John Ericson: Why 50 million Americans will still have spring allergies after taking meds

Cameron Huddleston: Best and Worst Buys of April 2014

Stacy Rapacon: Great Mutual Funds for Young Investors

Sarah Boesveld: Teacher keeps promise to mail thousands of former students letters written by their past selves

The Kosher Gourmet by Sharon Thompson Anyone can make a salad, you say. But can they make a great salad? (SECRETS, TESTED TECHNIQUES + 4 RECIPES, INCLUDING DRESSINGS)

April 2, 2014

Paul Greenberg: Death and joy in the spring

Dan Barry: Should South Carolina Jews be forced to maintain this chimney built by Germans serving the Nazis?

Mayra Bitsko: Save me! An alien took over my child's personality

Frank Clayton: Get happy: 20 scientifically proven happiness activities

Susan Scutti: It's Genetic! Obesity and the 'Carb Breakdown' Gene

Lecia Bushak: Why Hand Sanitizer May Actually Harm Your Health

Stacy Rapacon: Great Funds You Can Own for $500 or Less

Cameron Huddleston: 7 Ways to Save on Home Decor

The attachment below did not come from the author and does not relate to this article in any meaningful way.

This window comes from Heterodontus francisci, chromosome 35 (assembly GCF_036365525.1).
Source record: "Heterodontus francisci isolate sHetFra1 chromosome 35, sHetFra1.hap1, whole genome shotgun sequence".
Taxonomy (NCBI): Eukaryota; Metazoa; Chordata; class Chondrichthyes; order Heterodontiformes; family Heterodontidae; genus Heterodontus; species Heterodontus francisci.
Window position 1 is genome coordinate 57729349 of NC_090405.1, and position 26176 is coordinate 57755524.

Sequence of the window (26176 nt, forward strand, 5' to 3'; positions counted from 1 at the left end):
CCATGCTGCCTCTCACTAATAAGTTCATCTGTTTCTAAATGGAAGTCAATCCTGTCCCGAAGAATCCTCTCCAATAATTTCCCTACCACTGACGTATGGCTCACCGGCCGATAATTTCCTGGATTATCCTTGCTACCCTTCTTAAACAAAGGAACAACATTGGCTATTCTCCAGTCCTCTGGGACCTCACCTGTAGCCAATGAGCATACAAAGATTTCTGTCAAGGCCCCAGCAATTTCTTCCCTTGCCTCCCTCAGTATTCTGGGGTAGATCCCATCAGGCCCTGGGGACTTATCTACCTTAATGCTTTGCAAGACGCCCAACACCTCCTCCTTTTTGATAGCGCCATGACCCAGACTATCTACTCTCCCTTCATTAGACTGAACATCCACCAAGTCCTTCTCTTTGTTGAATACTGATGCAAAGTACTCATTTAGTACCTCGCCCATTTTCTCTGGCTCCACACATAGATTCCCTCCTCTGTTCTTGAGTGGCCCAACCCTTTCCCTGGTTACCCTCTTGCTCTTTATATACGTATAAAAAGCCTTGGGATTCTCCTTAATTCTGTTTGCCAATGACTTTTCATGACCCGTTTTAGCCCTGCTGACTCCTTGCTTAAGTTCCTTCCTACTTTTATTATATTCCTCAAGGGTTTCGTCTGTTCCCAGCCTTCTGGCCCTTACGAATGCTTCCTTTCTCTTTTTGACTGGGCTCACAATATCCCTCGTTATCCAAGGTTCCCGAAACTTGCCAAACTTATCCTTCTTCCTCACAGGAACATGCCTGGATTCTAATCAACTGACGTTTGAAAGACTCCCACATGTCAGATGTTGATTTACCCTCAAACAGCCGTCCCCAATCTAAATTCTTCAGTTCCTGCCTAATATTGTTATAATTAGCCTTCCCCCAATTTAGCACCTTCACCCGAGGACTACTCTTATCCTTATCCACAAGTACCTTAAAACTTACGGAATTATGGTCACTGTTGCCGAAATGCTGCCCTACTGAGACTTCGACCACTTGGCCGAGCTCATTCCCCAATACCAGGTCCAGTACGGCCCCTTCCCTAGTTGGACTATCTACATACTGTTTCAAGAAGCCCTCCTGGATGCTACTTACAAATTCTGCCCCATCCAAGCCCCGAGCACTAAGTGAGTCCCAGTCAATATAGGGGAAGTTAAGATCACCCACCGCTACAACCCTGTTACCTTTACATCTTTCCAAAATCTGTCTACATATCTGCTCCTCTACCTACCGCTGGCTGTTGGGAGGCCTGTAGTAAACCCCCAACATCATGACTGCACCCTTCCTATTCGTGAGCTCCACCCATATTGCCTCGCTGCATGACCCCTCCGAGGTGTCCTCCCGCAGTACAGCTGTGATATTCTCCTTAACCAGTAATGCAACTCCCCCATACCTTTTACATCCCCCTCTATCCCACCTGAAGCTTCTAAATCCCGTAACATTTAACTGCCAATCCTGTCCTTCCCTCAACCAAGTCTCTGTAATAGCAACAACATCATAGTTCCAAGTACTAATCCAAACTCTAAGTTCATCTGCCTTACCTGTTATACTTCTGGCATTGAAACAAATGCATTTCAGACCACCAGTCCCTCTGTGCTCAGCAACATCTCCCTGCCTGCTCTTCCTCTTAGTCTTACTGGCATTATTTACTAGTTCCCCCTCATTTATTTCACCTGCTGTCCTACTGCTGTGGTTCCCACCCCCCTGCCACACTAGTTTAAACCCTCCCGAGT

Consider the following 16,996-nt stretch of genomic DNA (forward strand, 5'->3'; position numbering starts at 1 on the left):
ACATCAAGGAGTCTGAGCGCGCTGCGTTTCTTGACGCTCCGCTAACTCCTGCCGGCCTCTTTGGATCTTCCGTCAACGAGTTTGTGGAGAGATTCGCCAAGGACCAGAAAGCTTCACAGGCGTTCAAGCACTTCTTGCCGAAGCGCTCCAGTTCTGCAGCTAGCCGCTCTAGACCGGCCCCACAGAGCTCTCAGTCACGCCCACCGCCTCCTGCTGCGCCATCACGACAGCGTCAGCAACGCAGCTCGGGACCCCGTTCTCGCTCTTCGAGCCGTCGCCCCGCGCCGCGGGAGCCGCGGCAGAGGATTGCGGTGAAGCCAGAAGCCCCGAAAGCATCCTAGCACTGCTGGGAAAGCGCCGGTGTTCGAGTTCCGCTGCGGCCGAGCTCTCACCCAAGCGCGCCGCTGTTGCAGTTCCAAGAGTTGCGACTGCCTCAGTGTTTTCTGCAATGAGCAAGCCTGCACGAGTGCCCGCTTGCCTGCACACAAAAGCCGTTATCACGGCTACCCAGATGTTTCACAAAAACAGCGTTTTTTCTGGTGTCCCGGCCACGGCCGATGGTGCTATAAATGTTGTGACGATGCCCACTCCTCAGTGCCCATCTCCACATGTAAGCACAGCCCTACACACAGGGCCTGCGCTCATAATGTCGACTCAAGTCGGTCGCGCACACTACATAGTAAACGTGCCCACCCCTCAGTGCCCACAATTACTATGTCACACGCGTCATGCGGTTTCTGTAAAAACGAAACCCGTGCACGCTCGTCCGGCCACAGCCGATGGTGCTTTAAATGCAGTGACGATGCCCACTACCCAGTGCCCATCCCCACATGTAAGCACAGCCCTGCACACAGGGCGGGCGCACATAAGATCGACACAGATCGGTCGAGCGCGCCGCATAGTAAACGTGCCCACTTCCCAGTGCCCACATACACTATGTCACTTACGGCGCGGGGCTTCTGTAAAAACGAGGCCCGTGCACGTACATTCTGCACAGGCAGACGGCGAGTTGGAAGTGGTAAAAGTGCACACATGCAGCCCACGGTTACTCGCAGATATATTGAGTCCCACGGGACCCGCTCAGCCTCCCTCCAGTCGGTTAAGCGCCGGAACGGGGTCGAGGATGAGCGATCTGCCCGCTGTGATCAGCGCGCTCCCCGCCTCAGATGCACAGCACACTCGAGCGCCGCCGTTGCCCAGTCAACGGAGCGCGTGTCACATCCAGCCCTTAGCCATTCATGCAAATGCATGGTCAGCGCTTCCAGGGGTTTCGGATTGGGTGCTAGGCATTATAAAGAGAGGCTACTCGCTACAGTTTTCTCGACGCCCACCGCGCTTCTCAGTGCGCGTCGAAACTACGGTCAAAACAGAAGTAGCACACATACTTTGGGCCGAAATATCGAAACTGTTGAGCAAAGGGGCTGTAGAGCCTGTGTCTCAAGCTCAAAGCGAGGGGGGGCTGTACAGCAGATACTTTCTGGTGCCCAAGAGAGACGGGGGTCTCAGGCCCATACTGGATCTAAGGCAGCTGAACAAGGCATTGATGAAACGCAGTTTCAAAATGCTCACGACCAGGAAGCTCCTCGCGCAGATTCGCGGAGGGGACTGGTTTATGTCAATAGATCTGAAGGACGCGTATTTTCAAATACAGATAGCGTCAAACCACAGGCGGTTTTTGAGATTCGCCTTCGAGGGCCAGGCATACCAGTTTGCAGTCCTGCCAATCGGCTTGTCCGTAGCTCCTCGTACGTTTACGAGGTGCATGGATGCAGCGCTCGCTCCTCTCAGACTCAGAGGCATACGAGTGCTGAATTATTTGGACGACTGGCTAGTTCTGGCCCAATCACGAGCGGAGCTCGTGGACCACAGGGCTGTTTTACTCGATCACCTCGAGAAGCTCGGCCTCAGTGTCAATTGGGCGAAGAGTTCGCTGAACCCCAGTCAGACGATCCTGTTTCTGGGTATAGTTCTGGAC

The Kosher Gourmet by Steve Petusevsky Exploring ingredients as edible-stuffed containers (TWO RECIPES + TIPS & TECHINQUES)

Jewish World Review August 1, 2011 / 1 Menachem-Av, 5771

Republicans Win When the Fight Is Over Cuts Not More Taxes

By Michael Barone




http://www.JewishWorldReview.com | Everyone seems pretty cross at this juncture in the fight over raising the debt limit. As this is written, the House has just passed the bill that Speaker John Boehner yanked from the floor Thursday night and then revised with a balanced-budget amendment on Friday. The Senate has yet to pass Majority Leader Harry Reid's measure that in many but not all respects is not that much different.

It looks like the Senate will approve Reid's measure and that the two bills, framed in a way that makes compromise relatively easy, will be melded into one version that could be passed by bipartisan majorities of both houses in time to meet the supposedly hard deadline of Tuesday, Aug. 2.